The Association of Directors of Adult Social Services (ADASS) has published the first part of its annual Budget Survey, this year focusing on COVID-19.
The survey offers significant insight into the response from adult social care to the coronavirus pandemic.
It states that, 'Adult social care was rendered ill-equipped and under-resourced to deal with the COVID-19 pandemic by the failure of successive governments of all political colours...to put the people who need and work in it at the forefront.'
It argues that the focus on freeing-up hospital beds came at a huge cost, saying that prioritising PPE and testing for hospitals and treating care homes as 'an afterthought' was 'not right', continuing, 'A focus on rapid discharge when there were shortages of PPE, questions about testing and the ability to isolate people in social care meant that some people ended up in the wrong place to meet their needs and with insufficient community support or reablement to help them get home. We must change our approach.'
James Bullion, President of ADASS said, ‘The results of the survey paint a vivid picture of the devastating effect of COVID-19 upon millions of us. Those who have died prematurely, those who have had to grieve in isolation, those who have been discharged from hospital without the right assessment, those who have been unable to access community-based services, those who are isolated or shielding, those requiring safeguarding, those experiencing mental health or addiction crises, those experiencing domestic violence, and/or exploitation, and those who work in adult social care.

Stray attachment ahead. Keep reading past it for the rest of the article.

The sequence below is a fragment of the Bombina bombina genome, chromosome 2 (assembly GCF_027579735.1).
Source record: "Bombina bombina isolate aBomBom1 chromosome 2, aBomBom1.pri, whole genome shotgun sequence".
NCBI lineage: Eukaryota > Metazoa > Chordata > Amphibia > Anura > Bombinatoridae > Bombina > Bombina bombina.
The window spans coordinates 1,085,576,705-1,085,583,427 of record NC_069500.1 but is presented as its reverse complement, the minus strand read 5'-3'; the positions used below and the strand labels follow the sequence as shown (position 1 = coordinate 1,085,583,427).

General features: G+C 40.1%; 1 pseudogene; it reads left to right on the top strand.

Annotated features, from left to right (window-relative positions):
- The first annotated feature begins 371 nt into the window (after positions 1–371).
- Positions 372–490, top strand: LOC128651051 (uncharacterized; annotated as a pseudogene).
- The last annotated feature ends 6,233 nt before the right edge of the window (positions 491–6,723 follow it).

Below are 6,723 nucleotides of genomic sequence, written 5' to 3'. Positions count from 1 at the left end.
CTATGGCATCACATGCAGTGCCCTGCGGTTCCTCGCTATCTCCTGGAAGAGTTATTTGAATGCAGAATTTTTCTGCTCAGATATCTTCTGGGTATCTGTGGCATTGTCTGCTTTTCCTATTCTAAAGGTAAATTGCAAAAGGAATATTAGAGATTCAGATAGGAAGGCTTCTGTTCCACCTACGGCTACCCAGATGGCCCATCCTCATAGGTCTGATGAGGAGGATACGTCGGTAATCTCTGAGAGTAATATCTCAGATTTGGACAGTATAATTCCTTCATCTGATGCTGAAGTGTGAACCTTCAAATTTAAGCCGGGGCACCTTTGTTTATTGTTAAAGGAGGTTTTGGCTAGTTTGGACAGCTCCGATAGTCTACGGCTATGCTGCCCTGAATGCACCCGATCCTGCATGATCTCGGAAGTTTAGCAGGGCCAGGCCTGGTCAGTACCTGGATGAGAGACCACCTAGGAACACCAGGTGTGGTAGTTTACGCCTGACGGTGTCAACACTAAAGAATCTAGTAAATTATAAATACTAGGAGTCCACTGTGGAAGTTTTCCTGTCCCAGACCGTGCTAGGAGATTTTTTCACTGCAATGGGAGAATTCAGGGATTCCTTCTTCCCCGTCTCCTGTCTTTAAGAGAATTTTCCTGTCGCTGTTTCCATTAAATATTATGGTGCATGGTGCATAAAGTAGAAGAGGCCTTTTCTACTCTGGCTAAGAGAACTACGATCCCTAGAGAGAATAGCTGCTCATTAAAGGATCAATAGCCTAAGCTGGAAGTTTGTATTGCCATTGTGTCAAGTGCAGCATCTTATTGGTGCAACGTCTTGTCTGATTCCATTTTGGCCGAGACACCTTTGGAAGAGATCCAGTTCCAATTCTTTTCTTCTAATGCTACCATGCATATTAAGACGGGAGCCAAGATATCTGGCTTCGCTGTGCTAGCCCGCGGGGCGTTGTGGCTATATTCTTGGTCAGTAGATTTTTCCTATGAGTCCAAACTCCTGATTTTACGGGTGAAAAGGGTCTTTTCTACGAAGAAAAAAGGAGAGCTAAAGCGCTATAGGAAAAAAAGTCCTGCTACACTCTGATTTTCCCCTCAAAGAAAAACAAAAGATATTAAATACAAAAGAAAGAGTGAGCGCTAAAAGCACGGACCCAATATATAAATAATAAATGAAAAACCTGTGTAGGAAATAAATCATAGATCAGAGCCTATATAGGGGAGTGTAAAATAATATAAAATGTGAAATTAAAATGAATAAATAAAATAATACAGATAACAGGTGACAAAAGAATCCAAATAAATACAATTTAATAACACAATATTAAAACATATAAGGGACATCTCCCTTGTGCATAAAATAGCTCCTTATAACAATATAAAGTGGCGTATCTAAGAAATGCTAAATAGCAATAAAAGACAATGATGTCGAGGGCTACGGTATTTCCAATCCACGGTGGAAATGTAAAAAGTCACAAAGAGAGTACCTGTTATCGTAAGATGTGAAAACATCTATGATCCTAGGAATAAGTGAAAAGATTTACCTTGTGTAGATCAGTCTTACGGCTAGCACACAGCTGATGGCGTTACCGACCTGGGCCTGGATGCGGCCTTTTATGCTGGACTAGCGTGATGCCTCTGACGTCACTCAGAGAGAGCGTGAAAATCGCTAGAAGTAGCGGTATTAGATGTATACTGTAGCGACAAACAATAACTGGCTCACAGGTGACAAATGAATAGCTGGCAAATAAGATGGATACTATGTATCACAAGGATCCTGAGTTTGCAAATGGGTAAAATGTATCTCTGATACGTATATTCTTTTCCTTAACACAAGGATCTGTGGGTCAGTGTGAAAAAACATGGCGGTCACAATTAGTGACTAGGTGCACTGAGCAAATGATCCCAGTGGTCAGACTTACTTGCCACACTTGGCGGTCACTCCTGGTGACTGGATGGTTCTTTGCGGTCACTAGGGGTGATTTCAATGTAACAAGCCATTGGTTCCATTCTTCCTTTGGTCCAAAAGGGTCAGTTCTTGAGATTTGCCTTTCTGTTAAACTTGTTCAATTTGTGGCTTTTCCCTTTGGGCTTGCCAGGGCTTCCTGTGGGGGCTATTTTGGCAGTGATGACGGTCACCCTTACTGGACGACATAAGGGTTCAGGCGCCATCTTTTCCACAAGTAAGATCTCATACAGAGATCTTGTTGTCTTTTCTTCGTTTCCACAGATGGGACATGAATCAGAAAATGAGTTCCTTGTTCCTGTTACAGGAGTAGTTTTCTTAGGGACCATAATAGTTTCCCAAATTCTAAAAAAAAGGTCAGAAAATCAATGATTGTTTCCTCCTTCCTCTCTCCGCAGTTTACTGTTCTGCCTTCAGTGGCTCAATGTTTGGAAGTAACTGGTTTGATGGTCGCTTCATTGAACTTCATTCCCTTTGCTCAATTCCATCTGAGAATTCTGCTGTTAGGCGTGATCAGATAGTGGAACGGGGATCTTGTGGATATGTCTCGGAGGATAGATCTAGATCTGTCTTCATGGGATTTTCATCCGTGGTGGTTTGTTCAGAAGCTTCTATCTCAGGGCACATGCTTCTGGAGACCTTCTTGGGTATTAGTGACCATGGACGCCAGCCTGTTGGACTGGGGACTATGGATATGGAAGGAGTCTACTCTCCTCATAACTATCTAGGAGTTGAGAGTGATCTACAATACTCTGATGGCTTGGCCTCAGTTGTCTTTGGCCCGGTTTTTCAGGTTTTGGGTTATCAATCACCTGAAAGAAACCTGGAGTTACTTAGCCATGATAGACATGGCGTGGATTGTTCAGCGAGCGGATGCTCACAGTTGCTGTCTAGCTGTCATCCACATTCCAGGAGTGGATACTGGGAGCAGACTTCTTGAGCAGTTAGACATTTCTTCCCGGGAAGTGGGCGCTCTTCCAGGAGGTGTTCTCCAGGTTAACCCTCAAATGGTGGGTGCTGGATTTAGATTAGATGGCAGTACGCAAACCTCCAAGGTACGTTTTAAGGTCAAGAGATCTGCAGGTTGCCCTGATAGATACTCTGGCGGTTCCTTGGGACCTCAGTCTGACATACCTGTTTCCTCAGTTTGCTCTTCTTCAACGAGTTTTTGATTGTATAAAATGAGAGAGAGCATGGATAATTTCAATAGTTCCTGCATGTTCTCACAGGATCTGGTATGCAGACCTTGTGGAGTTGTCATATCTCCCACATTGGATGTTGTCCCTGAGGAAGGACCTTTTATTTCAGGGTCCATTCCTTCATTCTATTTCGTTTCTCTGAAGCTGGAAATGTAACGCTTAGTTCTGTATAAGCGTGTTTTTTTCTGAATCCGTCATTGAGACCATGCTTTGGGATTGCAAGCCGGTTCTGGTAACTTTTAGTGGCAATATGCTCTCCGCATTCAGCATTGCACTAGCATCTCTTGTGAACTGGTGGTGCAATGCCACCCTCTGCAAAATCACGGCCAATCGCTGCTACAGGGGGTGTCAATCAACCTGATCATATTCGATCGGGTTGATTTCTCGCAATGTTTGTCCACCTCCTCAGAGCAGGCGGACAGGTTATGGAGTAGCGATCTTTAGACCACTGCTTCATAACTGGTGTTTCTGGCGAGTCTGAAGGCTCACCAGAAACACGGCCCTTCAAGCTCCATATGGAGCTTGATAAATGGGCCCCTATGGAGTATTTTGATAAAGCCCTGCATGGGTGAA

‘The Government must ensure that social care is never again left exposed to a pandemic. This starts by protecting those of us with care and support needs from the current and subsequent waves of COVID-19 and extends to ensuring social care is at the centre of all future emergency planning and preparation.
‘Whilst the wider population may be moving out of the coronavirus peak, COVID-19 will be with older and disabled people for a very long time. Easing the lockdown is about more than opening doors it is about unlocking people’s lives – restoring care and support, assessing needs, preparing for the inevitable surge in demand for care and enabling us all to live our lives again.
‘Learning the lessons from the COVID-19 pandemic, the Government must seize the opportunity to reform and reset social care as part of the wider post COVID-19 recovery.'
The full ADASS COVID-19 Budget Survey can be viewed on the ADASS website.